and all joined the captain in his wish that the Naval airmen, their wives and sweethearts, for whom it had


IT IS somewhat ironical that the secret


ployed by the Royal Navy in the future should have been carried out


Ensign. She is the trials cruiser Cumberland, which celebrated the


for the past six years in the oldest warship still afloat under the White


thirteenth anniversary of her accept- ance into service in D&emher.


Nine of the officers who have com- manded the Cumberland during the last three decades and some 60


officers of past ship's co,mpanics took


part in a commemorative ceremony on her quarter (leek in Devonport Dockyard on Wednesday, December


measures and the complex gunnery, radar and other equipment to be em-


trials of atomic defence


KM.S. CUMBERLAND Thirtieth Anniversary


D.S.O., represented the Border Regi- ment, formerly


During the last war, H.M.S. Cumberland, the fifteenth ship of her name in the Service, served in most


Regiment, which has associations with the ship, at the ceremony.


parts of the world from Russian waters to the Far East. In 1951. she


gunnery and radar equipment, she has also made important contributions to the habitability of mess decks, testing


became the Royal Navy's first trials cruiser. In addition to the trials of


many, new devices aimed at improving the living standards afloat of ratings.


used at her launching by the Dowager Countess of Carlisle at Vickers-


II, when the same hymns and prayers


1926. were sting and offered. Admiral Sir Philip K. Enright,


K.B.E.. captain in 194445, and the most C.B., the II.M.S. ROTIIESAY Cumberland's launched on December 9. 1957, at the


THE WHITBY class anti-submarine frigate


H.M.S.


senior of those present, replied to the address by the present Commanding Officer, Capt. H. G. T. Padfield, R.N.


Oldest of the ship's former captains to attend the ceremony was Vice-


reached Flag rank are Vice-Admiral Sir William Beverley, K.B.E.. C.B.,


Burghard, C.B., D.S.O. A Link


C.B., who was Chief Engineer on board when she sailed from Barrow to Chatham, her original manning


commissioning was the presence of Rear-Admiral (E.) H. A, Sheridan,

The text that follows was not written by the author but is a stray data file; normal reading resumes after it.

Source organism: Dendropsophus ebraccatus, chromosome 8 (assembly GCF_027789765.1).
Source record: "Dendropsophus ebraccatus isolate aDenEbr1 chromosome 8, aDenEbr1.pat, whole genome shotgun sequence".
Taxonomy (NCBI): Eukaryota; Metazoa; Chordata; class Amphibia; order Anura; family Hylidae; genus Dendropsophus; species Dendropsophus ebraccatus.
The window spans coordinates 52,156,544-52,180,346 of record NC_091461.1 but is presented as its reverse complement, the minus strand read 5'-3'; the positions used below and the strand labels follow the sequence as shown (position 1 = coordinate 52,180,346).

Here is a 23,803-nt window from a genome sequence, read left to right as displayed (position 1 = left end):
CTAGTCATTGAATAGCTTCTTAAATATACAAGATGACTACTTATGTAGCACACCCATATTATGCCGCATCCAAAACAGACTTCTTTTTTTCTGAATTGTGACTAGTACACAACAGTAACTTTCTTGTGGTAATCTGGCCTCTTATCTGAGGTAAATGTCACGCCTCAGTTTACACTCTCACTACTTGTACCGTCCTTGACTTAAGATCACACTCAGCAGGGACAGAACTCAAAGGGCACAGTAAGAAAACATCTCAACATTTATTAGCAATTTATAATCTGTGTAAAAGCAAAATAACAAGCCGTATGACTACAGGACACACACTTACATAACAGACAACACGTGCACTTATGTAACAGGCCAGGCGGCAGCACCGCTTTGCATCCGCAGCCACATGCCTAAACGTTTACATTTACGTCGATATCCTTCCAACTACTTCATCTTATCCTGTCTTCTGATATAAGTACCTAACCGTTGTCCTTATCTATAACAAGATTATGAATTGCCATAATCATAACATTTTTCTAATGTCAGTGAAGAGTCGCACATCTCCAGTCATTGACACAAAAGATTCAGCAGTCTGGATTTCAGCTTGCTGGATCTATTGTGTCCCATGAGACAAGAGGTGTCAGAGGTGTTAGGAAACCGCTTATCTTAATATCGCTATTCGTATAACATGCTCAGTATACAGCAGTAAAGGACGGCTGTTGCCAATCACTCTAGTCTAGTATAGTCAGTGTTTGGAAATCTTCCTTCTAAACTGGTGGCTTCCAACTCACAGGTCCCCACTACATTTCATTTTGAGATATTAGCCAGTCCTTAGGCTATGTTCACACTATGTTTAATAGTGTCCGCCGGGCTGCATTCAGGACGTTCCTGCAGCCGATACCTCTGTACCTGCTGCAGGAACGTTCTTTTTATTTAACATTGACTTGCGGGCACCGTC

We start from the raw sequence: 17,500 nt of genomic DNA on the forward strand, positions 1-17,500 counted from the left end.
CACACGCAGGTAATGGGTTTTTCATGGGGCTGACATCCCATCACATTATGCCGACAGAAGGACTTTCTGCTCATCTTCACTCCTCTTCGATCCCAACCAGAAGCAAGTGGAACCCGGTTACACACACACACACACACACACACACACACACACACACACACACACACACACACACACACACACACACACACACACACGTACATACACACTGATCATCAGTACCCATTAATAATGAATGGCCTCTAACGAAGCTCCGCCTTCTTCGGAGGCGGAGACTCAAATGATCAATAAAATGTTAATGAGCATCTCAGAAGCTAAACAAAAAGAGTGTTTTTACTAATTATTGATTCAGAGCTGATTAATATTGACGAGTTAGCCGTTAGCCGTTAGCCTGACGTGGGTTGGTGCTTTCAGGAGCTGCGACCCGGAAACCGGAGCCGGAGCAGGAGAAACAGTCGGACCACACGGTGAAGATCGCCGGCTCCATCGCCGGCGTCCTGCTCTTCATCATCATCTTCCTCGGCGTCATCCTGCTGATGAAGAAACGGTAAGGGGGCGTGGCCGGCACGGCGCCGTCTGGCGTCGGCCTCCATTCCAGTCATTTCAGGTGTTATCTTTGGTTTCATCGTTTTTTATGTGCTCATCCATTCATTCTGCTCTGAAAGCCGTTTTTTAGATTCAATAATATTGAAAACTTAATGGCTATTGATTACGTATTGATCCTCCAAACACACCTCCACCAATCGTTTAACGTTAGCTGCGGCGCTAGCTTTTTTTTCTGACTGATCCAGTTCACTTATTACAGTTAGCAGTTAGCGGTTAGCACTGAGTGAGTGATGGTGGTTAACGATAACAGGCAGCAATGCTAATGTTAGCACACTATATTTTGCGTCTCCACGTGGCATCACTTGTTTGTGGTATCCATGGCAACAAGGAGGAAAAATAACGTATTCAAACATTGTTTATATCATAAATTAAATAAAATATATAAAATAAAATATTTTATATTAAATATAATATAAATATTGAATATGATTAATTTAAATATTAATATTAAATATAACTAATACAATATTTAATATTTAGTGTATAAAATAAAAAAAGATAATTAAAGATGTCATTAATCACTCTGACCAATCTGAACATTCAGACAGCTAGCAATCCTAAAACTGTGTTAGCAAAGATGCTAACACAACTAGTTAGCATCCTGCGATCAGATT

try. He was in the ship, a 9,800 tons cruiser, which was eventually sold in 1921, for the operations against the Germans in the Cameroons from


port. A still older link with the past, however, was former Sgt. Joseph Wells; of Plymouth, who served on board the First World War Cumber- land in the Royal Marine Light Infan-


A link with the Cumberland's first


Admiral T. B. Drew, C.B., C.V.O., O.B.E., while others who have


Rear-Admiral R. A. Currie, C.B.. D.S.C., and Rear-Admiral 6, F.


Rothesay was


yard of Messrs. Yarrow and Co., Ltd., Scotstoun, Glasgow. The naming cere- mony was performed by Lady Selkirk, wife of RI. Hon. the Earl of Selkirk, O.B.E., A.F.C., First Lord of the


Admiralty, and the religious ceremony was conducted by the Very Rev. Dr. Charles L. Warr, K.C.V.O., Dean of the Thistle. Minister of St. Giles Cathedral, Edinburgh.


in extreme length, 360 feet between perpendiculars and have a beam of 41 feet,


Having been primarily designed for the location and detection of the most


Frigates of this class are of 370 feet


Major-General V. Blomfield, CA, the Cumberland


modern type of submarine, they will be fitted with the latest underwater


detection equipment and anti-sub- marine weapons of post-war develop- ment. A novel design of geared steam turbine machinery of high power will


give them the speed necessary for their important task., The vessels are all-welded and the structural arrangements have been specially designed to achieve the


September to December, 1914, and a German ensign, which he captured at the time, is still one of the ship's trophies,


arrangements calculated to conduce to rapid building of such vessels in an emergency,